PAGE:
Over the coming months and the next year, Bethel will be facing some tough choices on how to cut down on the weight of its water and sewer trucks. Last month, KYUK rode along on a typical day, pre-weight restrictions, with one of the city's water delivery drivers.
A little after 10 a.m. on a Friday, Ashley Jerry’s water truck idles behind cars and delivery trucks strung along Chief Eddie Hoffman highway, just across from the Yukon-Kuskokwim Health Corporation's construction site.
“This is the second or third time this happened this morning,” said Jerry.
On July 20, after a state Department of Transportation inspection, the city was told that it would have to cut back on the amount of weight in its water and sewer trucks, or drivers would start to be ticketed.
The inspection was the result of increased truck traffic from the hospital construction expansion, and an Alaska Dispatch News article published last month that brought the poor road conditions on the state highway to the attention of state authorities. After weighing the sewer and water trucks, they said that the heavy loads being carried are making the road worse.
City Manager Pete Williams attempted to get the city a temporary exemption, but Transportation Department spokesperson Shannon McCarthy told KYUK last week that it would not be granted.
Starting today, August 1, drivers like Jerry will be required to start their rounds with tanks only half to three-quarters full. That means more trips back and forth to water pump stations, and more road time for the city’s roughly 16 water and sewer drivers.
“For now, we’re keeping up on service delivery and we’ll do everything possible to keep on schedule,” said Williams.
That’s Pete Williams, Bethel’s City Manager. Last week, the Transportation department told the city that the next time they come out to inspect, they plan to issue tickets. If ticketed, drivers would have to pay the fine. Williams said that he thinks DOT could’ve tried to resolve the situation in a different way.
“Right now, the way it looks if we were to comply with this law, we would have to hire some new drivers and buy some new trucks,” said Williams.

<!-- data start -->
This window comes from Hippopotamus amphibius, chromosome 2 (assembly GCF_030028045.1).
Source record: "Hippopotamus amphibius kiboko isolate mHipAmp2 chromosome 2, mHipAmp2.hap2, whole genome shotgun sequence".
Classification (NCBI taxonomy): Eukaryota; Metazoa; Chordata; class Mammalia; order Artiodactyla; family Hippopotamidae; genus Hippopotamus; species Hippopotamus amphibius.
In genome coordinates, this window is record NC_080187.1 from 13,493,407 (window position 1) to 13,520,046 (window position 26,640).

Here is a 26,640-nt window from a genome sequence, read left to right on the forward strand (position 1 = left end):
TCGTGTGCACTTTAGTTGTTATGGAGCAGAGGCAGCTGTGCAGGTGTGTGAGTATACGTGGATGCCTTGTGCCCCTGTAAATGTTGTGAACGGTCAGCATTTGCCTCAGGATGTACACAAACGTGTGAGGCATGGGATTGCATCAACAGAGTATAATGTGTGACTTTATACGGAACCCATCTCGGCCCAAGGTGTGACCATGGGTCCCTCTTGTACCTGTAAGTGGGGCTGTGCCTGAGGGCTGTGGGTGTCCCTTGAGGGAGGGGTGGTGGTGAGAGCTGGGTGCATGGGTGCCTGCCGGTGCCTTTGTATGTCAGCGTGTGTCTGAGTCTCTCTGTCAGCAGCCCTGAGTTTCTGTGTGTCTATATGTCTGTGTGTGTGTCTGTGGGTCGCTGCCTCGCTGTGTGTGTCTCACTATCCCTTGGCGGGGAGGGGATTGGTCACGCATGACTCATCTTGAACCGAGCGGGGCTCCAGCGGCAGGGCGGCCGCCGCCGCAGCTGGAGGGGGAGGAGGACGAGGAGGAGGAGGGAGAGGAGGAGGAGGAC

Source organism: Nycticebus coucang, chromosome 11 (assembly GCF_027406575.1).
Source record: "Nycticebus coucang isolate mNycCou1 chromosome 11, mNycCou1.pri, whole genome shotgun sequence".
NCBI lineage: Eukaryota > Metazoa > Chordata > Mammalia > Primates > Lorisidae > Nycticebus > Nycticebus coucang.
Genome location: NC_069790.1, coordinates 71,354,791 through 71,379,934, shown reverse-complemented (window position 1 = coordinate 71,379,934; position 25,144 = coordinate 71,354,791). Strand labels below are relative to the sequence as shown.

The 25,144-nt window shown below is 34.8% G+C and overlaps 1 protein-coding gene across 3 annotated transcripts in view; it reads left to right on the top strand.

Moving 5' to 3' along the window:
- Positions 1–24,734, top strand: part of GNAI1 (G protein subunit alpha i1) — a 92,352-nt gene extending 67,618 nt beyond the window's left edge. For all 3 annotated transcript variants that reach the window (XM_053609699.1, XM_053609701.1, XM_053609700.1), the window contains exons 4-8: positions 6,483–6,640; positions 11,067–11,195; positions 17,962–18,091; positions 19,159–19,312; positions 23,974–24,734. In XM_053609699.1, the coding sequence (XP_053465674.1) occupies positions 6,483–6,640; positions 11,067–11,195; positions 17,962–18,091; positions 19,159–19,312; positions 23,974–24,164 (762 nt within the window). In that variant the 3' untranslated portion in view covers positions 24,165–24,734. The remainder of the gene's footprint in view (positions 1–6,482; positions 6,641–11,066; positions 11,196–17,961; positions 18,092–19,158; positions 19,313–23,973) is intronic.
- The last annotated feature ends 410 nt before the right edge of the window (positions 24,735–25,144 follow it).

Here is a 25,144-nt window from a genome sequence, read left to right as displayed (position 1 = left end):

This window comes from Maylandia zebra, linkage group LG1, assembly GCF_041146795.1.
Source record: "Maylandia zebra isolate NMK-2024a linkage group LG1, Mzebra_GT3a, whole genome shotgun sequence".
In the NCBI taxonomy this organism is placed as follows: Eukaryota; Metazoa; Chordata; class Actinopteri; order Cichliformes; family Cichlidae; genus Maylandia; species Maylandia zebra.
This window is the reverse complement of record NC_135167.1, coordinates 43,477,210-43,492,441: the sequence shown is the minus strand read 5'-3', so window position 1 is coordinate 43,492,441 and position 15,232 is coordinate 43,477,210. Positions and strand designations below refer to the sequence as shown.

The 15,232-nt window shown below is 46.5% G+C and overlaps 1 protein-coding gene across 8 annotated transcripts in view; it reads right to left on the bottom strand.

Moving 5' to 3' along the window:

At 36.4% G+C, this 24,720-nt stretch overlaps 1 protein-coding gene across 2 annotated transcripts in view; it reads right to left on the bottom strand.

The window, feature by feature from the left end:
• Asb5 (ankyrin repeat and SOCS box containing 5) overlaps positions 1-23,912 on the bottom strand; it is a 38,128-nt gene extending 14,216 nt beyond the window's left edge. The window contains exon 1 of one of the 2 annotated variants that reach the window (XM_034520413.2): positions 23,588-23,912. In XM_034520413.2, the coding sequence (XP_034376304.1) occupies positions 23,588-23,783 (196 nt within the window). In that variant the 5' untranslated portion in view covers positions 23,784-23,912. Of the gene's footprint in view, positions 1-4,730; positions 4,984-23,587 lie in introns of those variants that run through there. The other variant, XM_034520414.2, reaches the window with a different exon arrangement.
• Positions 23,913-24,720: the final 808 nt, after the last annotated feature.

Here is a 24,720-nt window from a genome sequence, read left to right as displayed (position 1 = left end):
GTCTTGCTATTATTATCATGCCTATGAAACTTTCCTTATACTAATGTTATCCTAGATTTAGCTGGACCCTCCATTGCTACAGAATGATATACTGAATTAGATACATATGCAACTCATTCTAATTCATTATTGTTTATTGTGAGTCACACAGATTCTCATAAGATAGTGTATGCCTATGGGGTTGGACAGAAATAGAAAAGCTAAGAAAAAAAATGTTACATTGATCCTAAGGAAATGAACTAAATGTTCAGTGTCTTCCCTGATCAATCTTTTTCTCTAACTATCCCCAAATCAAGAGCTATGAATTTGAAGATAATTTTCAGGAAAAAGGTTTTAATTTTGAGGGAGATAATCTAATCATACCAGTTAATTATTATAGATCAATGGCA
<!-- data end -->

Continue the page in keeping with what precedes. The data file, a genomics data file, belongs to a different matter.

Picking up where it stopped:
Drivers like Jerry start their day at 7 a.m., and work until 4:30 p.m. At just 20 years old, Jerry’s been a driver for the city for a little over a year. She said that she loves her job, being outside all day, even in the winter. It’s in the winter, though, that deliveries tend to fall behind.
“People call in or trucks break down; we get short staffed,” said Jerry.
Jerry said that last winter she had to work two weeks straight, pulling double shifts to make sure they were caught up on deliveries.
“And even then, I would have to leave a couple houses for the next day,” said Jerry.
Jerry makes 30 to 50 deliveries a day. Today she’s already made several trips to the water pump station and is scheduled to make over 30 deliveries in the Blackberry subdivision. The City Manager said that new requirements will make things tougher.
One initiative that Williams set in motion last month was the installation of truck tracking equipment in an attempt to gather data for better route schedules.
Ashley Jerry likes the idea of having better schedules.
“There are days where I could do maybe three loads and be done really early,” said Jerry. “Then other days, I would stay behind and do seven to eight loads. So, the routes are kind of uneven.”
To underscore her point, a half-hour later we go to the water pump station to refill and Jerry sees a co-worker who is already done with the short delivery list he got that day. The two work out a deal wherein he takes five of her deliveries.
Williams said that once they get past their August 1 monthly deliveries they’ll have a better idea of how to handle the more frequent trips and re-fillings required to meet state requirements.
Williams said that the weight limits could require as many as six more certified drivers, costing the city, with benefits, about $100,000 each. The city would also need three new trucks, costing around $300,000 each, which would not likely be delivered until well into next year.